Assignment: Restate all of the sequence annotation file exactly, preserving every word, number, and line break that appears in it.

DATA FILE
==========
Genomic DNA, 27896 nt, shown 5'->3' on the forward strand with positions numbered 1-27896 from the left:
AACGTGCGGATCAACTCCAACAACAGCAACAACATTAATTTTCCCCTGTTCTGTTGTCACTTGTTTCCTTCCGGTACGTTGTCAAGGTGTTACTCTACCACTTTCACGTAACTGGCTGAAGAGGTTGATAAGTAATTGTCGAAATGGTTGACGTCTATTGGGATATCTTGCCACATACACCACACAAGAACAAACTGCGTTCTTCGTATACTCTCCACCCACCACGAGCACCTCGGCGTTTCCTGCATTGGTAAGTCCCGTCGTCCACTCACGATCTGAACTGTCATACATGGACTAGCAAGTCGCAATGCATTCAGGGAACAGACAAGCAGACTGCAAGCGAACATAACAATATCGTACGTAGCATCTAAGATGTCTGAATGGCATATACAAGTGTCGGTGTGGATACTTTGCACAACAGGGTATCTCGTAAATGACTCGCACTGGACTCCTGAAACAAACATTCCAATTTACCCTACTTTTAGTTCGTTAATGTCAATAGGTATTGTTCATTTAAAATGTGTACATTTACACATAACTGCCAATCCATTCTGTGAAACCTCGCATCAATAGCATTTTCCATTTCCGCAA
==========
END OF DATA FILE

Genomic DNA, 27896 nt, shown 5'->3' on the forward strand with positions numbered 1-27896 from the left:
AACGTGCGGATCAACTCCAACAACAGCAACAACATTAATTTTCCCCTGTTCTGTTGTCACTTGTTTCCTTCCGGTACGTTGTCAAGGTGTTACTCTACCACTTTCACGTAACTGGCTGAAGAGGTTGATAAGTAATTGTCGAAATGGTTGACGTCTATTGGGATATCTTGCCACATACACCACACAAGAACAAACTGCGTTCTTCGTATACTCTCCACCCACCACGAGCACCTCGGCGTTTCCTGCATTGGTAAGTCCCGTCGTCCACTCACGATCTGAACTGTCATACATGGACTAGCAAGTCGCAATGCATTCAGGGAACAGACAAGCAGACTGCAAGCGAACATAACAATATCGTACGTAGCATCTAAGATGTCTGAATGGCATATACAAGTGTCGGTGTGGATACTTTGCACAACAGGGTATCTCGTAAATGACTCGCACTGGACTCCTGAAACAAACATTCCAATTTACCCTACTTTTAGTTCGTTAATGTCAATAGGTATTGTTCATTTAAAATGTGTACATTTACACATAACTGCCAATCCATTCTGTGAAACCTCGCATCAATAGCATTTTCCATTTCCGCAA